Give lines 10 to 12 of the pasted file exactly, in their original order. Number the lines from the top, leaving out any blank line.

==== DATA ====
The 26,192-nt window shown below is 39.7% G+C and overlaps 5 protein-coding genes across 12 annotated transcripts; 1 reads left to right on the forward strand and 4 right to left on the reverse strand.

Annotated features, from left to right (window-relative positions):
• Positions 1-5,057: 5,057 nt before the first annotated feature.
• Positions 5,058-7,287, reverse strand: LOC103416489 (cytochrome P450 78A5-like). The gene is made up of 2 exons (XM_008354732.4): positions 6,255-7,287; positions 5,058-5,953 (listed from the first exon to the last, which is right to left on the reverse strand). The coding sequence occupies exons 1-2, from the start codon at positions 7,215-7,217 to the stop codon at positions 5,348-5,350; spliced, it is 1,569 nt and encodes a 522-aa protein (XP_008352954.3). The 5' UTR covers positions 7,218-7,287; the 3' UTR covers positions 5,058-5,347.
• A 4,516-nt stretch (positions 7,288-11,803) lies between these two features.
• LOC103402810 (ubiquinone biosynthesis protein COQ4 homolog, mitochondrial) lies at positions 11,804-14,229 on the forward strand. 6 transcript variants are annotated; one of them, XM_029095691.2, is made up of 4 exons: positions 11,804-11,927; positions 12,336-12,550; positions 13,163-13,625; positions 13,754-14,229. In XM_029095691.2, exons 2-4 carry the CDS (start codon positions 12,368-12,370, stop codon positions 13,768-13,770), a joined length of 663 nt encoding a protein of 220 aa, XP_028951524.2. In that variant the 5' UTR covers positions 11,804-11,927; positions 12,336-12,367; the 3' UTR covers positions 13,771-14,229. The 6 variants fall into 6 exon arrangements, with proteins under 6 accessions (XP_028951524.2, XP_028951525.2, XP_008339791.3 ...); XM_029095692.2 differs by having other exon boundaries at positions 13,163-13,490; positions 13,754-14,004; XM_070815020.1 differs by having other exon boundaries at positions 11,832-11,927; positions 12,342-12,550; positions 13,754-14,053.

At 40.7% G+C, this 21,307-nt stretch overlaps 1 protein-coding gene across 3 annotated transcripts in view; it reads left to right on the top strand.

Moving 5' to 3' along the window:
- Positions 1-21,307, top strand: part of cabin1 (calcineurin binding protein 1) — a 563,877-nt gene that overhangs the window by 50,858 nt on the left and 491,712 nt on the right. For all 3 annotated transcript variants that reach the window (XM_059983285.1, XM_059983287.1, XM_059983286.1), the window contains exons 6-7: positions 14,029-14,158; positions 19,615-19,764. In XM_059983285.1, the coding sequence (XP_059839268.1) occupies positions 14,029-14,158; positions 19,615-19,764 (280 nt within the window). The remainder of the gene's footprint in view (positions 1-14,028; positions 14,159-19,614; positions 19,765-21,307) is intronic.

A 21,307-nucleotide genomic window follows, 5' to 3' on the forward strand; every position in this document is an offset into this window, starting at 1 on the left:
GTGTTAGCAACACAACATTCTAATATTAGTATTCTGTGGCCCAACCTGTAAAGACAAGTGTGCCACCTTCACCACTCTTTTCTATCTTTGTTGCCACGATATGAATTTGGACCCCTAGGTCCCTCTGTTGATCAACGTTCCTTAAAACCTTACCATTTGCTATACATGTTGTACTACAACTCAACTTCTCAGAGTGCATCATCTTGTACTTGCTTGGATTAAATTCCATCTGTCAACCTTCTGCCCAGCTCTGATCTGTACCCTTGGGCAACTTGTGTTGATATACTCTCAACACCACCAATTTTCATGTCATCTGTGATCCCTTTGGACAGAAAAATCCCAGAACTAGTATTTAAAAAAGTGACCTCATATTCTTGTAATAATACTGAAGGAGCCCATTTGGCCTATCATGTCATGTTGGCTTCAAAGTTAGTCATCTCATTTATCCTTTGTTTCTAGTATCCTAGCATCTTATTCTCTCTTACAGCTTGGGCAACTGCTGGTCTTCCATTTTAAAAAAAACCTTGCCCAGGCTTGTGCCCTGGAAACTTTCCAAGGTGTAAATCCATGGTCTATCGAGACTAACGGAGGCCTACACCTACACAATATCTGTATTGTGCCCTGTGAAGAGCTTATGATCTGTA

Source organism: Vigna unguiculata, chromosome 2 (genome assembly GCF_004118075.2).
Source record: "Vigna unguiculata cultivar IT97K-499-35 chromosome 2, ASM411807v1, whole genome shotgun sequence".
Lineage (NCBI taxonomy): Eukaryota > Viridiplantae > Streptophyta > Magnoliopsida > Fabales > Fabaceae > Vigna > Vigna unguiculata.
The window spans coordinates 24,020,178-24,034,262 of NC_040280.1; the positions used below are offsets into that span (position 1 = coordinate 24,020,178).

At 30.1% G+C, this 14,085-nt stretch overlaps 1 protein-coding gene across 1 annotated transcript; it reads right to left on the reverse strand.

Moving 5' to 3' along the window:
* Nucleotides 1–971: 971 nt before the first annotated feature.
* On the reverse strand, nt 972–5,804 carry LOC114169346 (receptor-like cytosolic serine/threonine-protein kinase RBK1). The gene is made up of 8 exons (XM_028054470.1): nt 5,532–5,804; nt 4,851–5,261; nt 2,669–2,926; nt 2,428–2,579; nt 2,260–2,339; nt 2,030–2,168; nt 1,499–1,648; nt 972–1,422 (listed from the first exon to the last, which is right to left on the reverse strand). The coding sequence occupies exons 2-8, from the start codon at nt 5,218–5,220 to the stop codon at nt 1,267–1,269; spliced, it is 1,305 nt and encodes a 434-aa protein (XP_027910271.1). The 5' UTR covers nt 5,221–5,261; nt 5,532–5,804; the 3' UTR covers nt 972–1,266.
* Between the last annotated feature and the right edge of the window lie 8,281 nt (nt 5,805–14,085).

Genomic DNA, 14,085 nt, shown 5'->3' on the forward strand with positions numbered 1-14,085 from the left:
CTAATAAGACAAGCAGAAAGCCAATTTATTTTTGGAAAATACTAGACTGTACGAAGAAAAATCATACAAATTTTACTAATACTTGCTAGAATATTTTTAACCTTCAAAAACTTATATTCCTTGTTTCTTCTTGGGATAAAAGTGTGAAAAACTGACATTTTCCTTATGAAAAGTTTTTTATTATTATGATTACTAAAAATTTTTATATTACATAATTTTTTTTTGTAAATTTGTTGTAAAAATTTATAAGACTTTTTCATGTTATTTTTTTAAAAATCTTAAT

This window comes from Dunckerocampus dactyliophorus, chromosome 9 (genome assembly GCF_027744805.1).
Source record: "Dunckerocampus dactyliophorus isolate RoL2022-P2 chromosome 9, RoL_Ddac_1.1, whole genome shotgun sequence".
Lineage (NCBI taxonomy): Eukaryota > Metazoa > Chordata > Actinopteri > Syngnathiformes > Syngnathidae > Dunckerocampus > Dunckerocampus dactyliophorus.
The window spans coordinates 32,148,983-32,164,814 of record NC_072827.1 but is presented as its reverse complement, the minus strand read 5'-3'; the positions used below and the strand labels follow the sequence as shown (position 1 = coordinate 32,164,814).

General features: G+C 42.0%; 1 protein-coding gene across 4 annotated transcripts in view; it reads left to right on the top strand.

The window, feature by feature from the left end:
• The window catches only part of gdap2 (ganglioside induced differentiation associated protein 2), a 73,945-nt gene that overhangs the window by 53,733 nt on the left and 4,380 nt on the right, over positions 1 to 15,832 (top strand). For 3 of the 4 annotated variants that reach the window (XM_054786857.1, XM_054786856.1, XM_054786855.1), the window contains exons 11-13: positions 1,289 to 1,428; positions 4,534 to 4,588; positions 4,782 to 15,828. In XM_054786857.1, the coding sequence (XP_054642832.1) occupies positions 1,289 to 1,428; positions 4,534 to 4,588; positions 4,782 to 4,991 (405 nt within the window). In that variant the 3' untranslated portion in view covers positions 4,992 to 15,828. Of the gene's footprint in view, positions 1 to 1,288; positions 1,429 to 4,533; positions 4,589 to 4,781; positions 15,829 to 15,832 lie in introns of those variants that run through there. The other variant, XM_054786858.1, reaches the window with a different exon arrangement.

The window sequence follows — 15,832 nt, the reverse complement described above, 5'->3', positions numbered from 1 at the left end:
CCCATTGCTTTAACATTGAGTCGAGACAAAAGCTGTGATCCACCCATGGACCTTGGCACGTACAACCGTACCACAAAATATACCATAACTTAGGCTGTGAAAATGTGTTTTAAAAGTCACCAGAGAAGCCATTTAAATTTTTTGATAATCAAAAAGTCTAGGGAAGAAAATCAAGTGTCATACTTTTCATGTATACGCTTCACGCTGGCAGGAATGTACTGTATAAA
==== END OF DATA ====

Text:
A 21,307-nucleotide genomic window follows, 5' to 3' on the forward strand; every position in this document is an offset into this window, starting at 1 on the left:
GTGTTAGCAACACAACATTCTAATATTAGTATTCTGTGGCCCAACCTGTAAAGACAAGTGTGCCACCTTCACCACTCTTTTCTATCTTTGTTGCCACGATATGAATTTGGACCCCTAGGTCCCTCTGTTGATCAACGTTCCTTAAAACCTTACCATTTGCTATACATGTTGTACTACAACTCAACTTCTCAGAGTGCATCATCTTGTACTTGCTTGGATTAAATTCCATCTGTCAACCTTCTGCCCAGCTCTGATCTGTACCCTTGGGCAACTTGTGTTGATATACTCTCAACACCACCAATTTTCATGTCATCTGTGATCCCTTTGGACAGAAAAATCCCAGAACTAGTATTTAAAAAAGTGACCTCATATTCTTGTAATAATACTGAAGGAGCCCATTTGGCCTATCATGTCATGTTGGCTTCAAAGTTAGTCATCTCATTTATCCTTTGTTTCTAGTATCCTAGCATCTTATTCTCTCTTACAGCTTGGGCAACTGCTGGTCTTCCATTTTAAAAAAAACCTTGCCCAGGCTTGTGCCCTGGAAACTTTCCAAGGTGTAAATCCATGGTCTATCGAGACTAACGGAGGCCTACACCTACACAATATCTGTATTGTGCCCTGTGAAGAGCTTATGATCTGTA

Source organism: Vigna unguiculata, chromosome 2 (genome assembly GCF_004118075.2).